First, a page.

This article originally appeared on Military.com.
Inside Forward Operating Base Oqab in Kabul, Afghanistan stands a wall painted with a mural of an airman kneeling before a battlefield cross. Beneath it, a black gravestone bookended with flowers and dangling dog tags displays the names of eight U.S. airmen and an American contractor killed in a horrific insider attack at Kabul International Airport in 2011.
It's one of a number of such memorials ranging from plaques, murals and concrete T-walls scattered across Afghanistan. For the last eight years, those tributes have been proof to the families of the fallen that their loved ones have not been forgotten. But with a final U.S. pullout from Afghanistan possibly imminent, those families fear the combat-zone memorials may be lost for good.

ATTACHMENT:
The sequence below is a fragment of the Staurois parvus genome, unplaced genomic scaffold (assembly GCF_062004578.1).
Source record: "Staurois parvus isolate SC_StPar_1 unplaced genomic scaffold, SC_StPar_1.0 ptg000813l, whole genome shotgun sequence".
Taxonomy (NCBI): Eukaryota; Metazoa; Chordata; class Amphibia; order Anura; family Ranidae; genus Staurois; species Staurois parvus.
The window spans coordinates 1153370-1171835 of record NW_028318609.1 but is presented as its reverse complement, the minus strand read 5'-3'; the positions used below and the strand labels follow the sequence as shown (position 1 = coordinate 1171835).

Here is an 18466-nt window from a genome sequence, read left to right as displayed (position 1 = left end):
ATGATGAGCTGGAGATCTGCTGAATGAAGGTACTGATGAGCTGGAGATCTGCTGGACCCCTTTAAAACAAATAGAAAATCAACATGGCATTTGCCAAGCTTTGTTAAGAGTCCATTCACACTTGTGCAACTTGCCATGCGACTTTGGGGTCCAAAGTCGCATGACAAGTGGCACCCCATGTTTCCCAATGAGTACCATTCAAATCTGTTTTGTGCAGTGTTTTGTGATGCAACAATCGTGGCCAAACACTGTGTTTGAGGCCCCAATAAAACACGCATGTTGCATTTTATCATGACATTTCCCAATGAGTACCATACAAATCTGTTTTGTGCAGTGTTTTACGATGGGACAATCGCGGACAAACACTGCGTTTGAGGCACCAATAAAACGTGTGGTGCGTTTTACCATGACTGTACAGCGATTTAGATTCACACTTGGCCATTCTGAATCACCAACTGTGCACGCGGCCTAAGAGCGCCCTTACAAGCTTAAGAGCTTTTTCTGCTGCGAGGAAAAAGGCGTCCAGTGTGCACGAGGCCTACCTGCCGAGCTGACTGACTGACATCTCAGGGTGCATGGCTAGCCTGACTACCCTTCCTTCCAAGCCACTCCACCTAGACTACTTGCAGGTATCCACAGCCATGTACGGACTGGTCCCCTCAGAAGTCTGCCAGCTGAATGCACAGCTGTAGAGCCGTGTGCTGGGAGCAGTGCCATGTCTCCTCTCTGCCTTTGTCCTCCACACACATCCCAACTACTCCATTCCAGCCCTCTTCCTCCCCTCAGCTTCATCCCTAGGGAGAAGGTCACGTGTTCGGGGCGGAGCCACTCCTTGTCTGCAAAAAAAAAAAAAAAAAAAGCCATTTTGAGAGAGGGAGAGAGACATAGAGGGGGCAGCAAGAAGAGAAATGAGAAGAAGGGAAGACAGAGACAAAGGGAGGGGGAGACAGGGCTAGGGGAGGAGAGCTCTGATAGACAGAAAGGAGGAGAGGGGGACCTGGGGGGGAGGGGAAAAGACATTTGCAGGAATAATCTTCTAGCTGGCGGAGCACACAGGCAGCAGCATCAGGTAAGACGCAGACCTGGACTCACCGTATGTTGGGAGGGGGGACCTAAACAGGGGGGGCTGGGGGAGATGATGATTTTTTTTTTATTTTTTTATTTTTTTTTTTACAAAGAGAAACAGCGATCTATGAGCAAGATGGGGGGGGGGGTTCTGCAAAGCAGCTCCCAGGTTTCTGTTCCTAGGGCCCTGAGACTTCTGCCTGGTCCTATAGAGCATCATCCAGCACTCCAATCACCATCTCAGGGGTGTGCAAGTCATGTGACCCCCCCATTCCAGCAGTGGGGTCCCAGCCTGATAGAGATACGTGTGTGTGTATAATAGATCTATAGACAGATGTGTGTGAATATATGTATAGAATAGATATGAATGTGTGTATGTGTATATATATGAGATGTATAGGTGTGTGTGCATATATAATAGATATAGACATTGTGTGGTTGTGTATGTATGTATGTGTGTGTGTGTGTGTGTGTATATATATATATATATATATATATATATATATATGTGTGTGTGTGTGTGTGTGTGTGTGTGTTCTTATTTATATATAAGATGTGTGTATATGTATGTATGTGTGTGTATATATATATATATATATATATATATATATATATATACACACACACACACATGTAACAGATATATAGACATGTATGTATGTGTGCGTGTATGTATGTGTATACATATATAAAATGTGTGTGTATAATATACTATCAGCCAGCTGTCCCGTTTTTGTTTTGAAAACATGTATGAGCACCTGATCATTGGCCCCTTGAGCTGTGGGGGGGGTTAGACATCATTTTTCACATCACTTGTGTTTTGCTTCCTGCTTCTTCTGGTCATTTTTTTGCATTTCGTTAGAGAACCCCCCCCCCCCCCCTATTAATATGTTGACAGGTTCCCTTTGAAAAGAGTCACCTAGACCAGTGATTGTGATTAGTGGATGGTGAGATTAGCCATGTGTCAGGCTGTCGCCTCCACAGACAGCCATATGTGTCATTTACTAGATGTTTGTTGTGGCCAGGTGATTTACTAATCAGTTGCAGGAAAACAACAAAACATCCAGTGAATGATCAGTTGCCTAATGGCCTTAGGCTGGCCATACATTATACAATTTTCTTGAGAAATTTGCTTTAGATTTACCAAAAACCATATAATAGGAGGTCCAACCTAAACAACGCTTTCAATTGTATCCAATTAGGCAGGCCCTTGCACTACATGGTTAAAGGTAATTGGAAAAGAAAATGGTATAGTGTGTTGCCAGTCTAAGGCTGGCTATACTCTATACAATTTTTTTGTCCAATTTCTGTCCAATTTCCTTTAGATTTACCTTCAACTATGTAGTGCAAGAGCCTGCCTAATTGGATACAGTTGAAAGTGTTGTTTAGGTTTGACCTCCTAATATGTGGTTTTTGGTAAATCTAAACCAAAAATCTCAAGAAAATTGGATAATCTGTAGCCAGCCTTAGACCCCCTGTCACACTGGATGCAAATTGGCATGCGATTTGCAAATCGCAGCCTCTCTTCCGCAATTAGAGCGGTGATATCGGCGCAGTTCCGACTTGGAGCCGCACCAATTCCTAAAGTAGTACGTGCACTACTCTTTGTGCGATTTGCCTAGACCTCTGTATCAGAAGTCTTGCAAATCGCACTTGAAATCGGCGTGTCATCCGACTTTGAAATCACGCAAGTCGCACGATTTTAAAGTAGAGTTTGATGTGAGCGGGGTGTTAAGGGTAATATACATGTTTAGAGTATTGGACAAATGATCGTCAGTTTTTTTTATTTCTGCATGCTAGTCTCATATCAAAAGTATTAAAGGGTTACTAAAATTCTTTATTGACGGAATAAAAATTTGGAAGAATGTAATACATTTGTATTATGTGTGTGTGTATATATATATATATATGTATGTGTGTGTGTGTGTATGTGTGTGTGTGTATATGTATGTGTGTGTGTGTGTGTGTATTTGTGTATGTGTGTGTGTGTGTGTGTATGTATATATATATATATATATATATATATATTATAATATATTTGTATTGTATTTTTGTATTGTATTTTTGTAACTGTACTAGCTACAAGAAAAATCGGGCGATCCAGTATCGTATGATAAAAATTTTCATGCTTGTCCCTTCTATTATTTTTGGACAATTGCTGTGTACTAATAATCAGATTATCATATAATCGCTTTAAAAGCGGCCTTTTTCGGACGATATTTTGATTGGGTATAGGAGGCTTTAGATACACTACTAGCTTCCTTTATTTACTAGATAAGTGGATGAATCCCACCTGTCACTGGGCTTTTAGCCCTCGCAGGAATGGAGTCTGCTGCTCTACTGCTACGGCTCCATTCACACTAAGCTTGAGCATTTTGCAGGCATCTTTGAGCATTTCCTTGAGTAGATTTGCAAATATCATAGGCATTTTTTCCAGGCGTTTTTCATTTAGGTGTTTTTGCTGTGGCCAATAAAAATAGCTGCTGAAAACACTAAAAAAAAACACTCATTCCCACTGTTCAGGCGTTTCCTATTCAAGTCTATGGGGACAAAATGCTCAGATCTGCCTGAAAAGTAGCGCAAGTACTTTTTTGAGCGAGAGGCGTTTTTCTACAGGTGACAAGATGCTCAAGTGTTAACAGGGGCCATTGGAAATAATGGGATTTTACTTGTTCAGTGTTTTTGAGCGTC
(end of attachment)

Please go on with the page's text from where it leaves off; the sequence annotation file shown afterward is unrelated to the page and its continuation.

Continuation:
After a string of high profile incidents, the commander overseeing the Navy SEALs released an all hands memo stating that the elite Naval Special Warfare community has a discipline problem, and pinned the blame on those who place loyalty to their teammates over the Navy and the nation they serve.
A group of vets are raising money to pay for a medal the Iraqi government awarded them, but never delivered
In June 2011 Iraq's defense minister announced that U.S. troops who had deployed to the country would receive the Iraq Commitment Medal in recognition of their service. Eight years later, millions of qualified veterans have yet to receive it.
The reason: The Iraqi government has so far failed to provide the medals to the Department of Defense for approval and distribution.
A small group of veterans hopes to change that.
For a cool $8.5 million, you could be the proud owner of a "fully functioning" F-16 A/B Fighting Falcon fighter jet that a South Florida company acquired from Jordan.
The combat aircraft, which can hit a top speed of 1,357 mph at 40,000 feet, isn't showroom new — it was built in 1980. But it still has a max range of 2,400 miles and an initial climb rate of 62,000 feet per minute and remains militarized, according to The Drive, an automotive website that also covers defense topics, WBDO News 96.5 reported Wednesday.